Journal of Hazardous Materials ( IF 9.038 ) Pub Date : 2020-09-29 , DOI: 10.1016/j.jhazmat.2020.123976 Hoang Tran Bui; Seunghyun Weon; Ji Won Bae; Eun-Ju Kim; Bupmo Kim; Yong-Yoon Ahn; Kitae Kim; Hangil Lee; Wooyul Kim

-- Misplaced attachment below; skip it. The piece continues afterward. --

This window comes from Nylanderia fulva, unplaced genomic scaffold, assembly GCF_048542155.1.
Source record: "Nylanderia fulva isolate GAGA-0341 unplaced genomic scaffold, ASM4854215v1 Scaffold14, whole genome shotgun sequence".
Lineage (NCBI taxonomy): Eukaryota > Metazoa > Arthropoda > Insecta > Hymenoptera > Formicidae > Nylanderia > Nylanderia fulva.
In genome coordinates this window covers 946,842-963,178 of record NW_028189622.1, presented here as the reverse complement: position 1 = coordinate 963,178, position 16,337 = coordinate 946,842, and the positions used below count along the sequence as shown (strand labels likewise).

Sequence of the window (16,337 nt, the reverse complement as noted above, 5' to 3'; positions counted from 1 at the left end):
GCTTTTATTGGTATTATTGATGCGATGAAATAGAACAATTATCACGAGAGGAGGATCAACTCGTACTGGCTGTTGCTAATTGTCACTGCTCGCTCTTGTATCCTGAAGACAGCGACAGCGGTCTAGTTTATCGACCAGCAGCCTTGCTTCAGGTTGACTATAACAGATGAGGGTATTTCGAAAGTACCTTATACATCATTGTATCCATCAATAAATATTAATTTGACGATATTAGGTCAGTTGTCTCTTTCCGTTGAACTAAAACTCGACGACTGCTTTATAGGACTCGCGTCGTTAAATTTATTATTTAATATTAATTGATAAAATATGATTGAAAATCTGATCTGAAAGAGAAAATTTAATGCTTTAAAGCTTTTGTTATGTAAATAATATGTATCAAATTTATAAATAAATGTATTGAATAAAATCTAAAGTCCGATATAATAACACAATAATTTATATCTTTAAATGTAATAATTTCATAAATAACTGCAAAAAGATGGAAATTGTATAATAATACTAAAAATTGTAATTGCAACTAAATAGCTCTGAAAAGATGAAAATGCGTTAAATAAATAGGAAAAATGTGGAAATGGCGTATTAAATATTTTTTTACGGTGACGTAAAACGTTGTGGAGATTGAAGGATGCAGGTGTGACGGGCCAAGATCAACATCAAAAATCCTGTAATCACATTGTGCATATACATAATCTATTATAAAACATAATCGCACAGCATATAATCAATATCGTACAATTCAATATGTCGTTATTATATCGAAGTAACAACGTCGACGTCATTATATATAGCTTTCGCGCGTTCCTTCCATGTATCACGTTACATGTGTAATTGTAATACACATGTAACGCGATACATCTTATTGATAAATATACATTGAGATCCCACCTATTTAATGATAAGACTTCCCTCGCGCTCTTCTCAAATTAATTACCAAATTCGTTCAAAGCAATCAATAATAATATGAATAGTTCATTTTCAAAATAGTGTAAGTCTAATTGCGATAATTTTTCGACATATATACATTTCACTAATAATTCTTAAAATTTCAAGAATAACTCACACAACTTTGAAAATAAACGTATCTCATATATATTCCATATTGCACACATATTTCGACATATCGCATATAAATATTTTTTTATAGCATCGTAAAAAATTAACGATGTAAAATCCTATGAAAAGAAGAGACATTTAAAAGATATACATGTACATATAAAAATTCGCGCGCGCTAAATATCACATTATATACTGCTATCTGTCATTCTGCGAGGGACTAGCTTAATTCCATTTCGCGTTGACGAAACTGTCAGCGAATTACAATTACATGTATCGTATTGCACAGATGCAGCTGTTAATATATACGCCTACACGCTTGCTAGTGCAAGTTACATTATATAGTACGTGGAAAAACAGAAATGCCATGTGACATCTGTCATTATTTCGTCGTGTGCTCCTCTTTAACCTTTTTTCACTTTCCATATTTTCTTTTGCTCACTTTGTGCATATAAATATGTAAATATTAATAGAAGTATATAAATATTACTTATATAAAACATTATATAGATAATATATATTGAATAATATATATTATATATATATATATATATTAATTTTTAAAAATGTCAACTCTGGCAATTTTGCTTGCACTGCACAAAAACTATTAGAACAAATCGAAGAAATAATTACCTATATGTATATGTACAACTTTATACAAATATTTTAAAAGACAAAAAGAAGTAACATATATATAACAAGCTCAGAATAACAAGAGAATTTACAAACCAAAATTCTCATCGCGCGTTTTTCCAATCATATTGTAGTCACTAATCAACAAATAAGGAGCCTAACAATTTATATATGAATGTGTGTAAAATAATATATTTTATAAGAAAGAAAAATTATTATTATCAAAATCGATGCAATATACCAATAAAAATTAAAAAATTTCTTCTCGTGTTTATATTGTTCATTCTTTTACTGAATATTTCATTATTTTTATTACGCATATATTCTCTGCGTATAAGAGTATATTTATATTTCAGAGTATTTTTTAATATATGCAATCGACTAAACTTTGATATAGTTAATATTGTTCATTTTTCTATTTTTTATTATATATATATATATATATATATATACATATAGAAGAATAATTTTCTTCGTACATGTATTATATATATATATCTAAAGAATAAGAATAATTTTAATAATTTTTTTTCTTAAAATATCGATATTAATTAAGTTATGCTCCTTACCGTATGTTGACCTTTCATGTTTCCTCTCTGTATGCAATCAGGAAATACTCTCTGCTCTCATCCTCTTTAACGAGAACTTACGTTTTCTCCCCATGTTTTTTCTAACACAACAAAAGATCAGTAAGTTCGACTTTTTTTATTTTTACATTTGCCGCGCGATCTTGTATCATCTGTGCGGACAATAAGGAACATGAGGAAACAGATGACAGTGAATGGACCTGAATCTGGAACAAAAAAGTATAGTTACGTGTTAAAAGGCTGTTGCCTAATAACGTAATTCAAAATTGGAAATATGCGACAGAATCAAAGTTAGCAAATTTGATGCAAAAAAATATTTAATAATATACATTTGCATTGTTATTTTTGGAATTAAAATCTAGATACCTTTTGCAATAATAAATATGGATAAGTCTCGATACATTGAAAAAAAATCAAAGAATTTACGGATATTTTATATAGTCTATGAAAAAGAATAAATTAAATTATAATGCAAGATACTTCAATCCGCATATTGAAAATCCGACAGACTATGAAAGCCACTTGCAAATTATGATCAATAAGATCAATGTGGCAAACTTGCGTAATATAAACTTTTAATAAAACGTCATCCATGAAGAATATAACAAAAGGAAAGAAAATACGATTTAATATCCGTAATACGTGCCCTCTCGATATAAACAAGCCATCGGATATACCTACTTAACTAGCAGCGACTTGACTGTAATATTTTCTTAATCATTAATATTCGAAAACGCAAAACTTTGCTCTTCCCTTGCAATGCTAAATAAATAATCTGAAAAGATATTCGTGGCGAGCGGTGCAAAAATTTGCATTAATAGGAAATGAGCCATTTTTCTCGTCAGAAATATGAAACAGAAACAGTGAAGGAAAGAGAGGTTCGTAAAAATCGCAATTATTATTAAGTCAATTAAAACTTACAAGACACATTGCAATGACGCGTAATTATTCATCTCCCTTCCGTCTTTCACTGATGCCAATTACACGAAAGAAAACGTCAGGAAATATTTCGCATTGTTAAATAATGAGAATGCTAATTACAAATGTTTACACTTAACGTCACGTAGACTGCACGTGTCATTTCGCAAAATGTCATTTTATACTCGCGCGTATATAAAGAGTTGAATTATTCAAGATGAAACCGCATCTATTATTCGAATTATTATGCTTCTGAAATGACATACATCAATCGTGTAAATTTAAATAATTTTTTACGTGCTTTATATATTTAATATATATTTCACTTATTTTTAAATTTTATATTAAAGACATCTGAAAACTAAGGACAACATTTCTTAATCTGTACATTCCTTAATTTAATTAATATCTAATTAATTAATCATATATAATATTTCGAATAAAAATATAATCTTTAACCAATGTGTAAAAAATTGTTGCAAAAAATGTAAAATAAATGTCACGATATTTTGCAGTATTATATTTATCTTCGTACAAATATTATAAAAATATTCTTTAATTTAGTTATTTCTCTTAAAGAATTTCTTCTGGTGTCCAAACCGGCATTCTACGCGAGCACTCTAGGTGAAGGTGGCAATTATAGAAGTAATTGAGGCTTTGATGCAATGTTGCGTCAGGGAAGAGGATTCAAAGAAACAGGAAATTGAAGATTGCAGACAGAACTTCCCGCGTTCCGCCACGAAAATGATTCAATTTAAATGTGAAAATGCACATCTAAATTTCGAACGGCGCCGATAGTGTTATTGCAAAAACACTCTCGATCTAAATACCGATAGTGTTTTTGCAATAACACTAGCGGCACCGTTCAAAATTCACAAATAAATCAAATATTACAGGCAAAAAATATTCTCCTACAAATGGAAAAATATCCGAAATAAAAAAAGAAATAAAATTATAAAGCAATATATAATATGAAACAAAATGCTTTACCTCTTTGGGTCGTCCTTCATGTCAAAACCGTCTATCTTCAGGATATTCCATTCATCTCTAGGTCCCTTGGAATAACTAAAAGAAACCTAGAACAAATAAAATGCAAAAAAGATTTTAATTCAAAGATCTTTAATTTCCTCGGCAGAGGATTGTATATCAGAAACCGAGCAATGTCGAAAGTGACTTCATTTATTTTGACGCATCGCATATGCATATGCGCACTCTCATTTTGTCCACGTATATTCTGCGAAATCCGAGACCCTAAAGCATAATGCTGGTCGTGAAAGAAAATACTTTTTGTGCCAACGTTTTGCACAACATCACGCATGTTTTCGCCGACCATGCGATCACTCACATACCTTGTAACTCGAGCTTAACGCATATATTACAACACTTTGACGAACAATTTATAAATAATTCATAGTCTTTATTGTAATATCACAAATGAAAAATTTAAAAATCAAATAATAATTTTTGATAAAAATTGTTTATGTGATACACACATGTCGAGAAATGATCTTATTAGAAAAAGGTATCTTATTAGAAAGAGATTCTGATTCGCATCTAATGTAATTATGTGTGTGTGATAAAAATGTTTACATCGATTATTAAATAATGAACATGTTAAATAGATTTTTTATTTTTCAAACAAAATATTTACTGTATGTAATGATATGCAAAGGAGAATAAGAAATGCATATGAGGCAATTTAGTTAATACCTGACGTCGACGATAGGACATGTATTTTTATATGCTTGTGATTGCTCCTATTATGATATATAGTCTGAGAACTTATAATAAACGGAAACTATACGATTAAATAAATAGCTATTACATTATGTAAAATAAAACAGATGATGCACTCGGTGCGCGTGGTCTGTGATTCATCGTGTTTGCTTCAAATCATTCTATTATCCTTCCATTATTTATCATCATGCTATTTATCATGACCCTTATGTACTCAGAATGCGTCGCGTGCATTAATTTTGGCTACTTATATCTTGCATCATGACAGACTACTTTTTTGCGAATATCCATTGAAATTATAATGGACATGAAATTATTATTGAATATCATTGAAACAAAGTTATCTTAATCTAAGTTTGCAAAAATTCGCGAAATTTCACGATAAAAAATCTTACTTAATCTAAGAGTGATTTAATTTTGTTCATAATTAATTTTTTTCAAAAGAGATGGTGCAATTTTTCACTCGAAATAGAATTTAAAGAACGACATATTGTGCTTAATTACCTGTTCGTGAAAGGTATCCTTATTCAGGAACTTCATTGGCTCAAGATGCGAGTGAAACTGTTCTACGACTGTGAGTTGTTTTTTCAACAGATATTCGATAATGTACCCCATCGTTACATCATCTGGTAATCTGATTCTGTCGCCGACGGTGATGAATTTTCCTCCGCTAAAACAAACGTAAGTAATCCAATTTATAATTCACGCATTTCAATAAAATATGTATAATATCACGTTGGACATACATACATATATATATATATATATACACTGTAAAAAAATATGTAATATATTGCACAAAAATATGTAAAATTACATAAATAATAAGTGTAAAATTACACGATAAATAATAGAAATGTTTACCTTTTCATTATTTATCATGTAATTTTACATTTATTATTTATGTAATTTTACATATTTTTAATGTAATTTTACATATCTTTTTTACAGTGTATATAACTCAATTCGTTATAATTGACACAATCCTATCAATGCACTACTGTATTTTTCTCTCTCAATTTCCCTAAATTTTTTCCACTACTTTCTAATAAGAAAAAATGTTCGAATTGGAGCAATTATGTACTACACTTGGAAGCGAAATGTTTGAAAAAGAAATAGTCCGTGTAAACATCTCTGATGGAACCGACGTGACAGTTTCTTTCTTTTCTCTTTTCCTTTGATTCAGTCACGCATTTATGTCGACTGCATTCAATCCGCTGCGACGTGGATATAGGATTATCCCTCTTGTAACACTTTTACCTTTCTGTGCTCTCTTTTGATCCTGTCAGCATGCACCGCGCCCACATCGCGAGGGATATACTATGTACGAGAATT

The engineering of oxygen vacancies in CeO2 nanoparticles (NPs) allows the specific fine-tuning of their oxidation power, and this can be used to rationally control their activity and selectivity in the photocatalytic oxidation (PCO) of aromatic pollutants. In the current study, a facile strategy for generating exceptionally stable oxygen vacancies in CeO2 NPs through simple acid (CeO2-A) or base (CeO2-B) treatment was developed. The selective (or mild) PCO activities of CeO2-A and CeO2-B in the degradation of a variety of aromatic substrates in water were successfully demonstrated. CeO2-B has more oxygen vacancies and exhibits superior photocatalytic performance compared to CeO2-A. Control of oxygen vacancies in CeO2 facilitates the adsorption and reduction of dissolved O2 due to their high oxygen-storage ability. The oxygen vacancies in CeO2-B as active sites for oxygen-mediated reactions act as (i) adsorption and reduction reaction sites for dissolved O2, and (ii) photogenerated electron scavenging sites that promote the formation of H2O2 by multi-electron transfer. The oxygen vacancies in CeO2-B are particularly stable and can be used repeatedly over 30 h without losing activity. The selective PCOs of organic substrates were studied systematically, revealing that the operating mechanisms for UV-illuminated CeO2-B are very different from those for conventional TiO2 photocatalysts. Thus, the present study provides new insights into the design of defect-engineered metal oxides for the development of novel photocatalysts.